Don’t bother conducting a scientific poll. Without debate, John Calipari is the most loathed man in college basketball, primarily because what he preaches is not college basketball but something you’d have seen Kevin Trudeau hawking about college basketball on a 3:30 a.m. TV informercial (Note: Trudeau was just sentenced to a 10-year prison sentence for consumer fraud). Under the phony premise that his players are his only real priority as a coach — his leadership book, to be strategically released in time for the Final Four, is called “Players First’’ — Calipari is on an evangelical soapbox to prove he can point one-and-doners immediately to the NBA while they try to win a quickie NCAA championship for Kentucky.
Of course, all he’s doing is playing to the soft academic weaknesses of teenaged hoops prodigies — “Gee, if I play for him, I can blow off school and be in the NBA the following June,’’ goes the thought process — so St. Cal can pick the players he wants and annually reload his assembly line of talent. Once he won a national championship with two such one-and-doners (Anthony Davis and Michael Kidd-Gilchrist) two years ago, Calipari had his street cred. He entered this season with eight high-school All-Americans on his roster, including a class of six freshman generally hailed as the best-ever recruiting class in the sport’s history.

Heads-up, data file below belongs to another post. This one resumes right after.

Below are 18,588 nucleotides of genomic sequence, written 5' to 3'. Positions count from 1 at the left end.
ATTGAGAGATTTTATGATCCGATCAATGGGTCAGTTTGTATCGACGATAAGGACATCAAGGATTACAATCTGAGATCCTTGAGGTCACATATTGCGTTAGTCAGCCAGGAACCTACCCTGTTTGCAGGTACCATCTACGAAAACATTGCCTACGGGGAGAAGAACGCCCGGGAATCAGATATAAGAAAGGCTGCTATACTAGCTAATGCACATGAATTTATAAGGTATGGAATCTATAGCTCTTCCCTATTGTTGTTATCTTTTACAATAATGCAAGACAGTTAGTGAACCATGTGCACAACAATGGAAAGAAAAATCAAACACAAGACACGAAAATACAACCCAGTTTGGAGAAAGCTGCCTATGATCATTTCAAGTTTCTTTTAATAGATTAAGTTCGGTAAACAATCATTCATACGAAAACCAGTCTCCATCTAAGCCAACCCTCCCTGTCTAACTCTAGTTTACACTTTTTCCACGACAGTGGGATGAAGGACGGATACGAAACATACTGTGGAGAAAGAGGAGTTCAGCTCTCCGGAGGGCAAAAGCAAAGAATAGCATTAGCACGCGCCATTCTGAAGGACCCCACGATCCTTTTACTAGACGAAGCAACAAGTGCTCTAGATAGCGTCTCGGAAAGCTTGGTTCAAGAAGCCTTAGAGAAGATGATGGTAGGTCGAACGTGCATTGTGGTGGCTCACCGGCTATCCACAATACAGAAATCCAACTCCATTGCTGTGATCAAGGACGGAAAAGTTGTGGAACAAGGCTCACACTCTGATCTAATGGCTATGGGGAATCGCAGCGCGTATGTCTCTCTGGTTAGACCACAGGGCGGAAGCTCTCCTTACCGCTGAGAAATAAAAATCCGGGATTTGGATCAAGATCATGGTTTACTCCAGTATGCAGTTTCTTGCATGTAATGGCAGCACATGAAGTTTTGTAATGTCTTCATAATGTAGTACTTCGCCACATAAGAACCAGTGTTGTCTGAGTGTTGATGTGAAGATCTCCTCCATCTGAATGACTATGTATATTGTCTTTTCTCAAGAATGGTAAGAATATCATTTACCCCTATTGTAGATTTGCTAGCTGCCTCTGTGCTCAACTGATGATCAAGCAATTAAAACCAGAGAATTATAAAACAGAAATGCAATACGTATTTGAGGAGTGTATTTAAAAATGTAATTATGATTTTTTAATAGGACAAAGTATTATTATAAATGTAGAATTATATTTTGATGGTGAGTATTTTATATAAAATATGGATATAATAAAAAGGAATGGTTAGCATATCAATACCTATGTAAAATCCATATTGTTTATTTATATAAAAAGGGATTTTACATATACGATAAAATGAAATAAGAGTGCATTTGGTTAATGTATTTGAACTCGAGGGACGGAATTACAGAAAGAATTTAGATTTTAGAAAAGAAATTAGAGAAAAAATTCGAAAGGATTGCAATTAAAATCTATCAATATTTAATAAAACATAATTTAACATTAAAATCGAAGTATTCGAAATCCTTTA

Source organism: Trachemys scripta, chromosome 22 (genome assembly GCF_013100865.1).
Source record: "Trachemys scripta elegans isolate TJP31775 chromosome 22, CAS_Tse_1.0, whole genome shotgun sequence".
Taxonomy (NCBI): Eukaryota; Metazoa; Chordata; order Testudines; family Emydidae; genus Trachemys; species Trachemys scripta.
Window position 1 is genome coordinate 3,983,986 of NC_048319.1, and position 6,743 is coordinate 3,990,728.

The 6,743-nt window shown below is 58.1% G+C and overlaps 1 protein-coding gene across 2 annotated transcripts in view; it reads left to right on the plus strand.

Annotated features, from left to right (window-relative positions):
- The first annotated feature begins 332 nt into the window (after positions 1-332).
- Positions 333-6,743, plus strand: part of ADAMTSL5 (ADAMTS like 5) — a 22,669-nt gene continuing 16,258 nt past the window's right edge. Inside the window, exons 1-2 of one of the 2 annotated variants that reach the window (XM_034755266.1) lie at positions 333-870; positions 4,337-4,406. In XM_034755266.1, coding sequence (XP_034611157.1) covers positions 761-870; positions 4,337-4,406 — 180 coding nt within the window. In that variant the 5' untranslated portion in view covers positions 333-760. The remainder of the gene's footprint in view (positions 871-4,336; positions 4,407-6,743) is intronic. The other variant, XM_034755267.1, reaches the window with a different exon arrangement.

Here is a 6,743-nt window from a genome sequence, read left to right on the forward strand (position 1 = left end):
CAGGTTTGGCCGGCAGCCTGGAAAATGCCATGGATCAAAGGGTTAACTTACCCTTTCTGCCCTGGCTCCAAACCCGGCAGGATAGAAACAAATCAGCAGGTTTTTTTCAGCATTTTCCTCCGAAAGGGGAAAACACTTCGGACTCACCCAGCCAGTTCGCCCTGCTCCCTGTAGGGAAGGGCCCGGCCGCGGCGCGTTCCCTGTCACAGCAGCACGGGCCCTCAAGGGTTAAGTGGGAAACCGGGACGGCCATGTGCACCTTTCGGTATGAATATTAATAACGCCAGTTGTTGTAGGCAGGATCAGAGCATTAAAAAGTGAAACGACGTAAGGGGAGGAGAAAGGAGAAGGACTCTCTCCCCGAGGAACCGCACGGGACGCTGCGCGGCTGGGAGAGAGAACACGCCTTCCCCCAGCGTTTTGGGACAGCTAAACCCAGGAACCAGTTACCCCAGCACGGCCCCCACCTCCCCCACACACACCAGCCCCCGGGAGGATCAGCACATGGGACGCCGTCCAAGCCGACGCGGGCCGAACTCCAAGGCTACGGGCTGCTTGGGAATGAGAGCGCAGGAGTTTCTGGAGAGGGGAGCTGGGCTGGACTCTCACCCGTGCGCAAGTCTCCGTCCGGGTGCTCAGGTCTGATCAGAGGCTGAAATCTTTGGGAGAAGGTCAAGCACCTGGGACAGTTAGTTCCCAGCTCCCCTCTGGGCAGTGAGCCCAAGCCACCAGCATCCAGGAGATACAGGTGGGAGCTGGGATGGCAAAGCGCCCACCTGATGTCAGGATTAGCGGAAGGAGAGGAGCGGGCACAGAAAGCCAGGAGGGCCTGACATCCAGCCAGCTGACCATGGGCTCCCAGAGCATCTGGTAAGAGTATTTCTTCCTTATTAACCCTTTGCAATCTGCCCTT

“We don’t just play college basketball,’’ St. Cal announced as the season began. “We ARE college basketball.’’
No, you are a feeder system — for the grateful NBA, for ravenous and demanding Kentucky fans and for the enormous Calipari ego. And until this past Sunday, a whole lot of us were delighted to see Kentucky, a season after failing to reach the NCAA tournament, struggling with maturity, cohesion and listening issues and appearing ready to exit early from this year’s tournament. Imagine: Only months after suggesting his team might be the first ever to go 40-0, St. Cal was taking 10 losses into the Midwest Regional. He was a walking embarassment — petulantly blowing off a post-loss press conference, complaining his team was “the most overanalyzed team in the history of sports’’ (didn’t he suggest Kentucky might go 40-0?), then complaining that his players were “counting on me too much.’’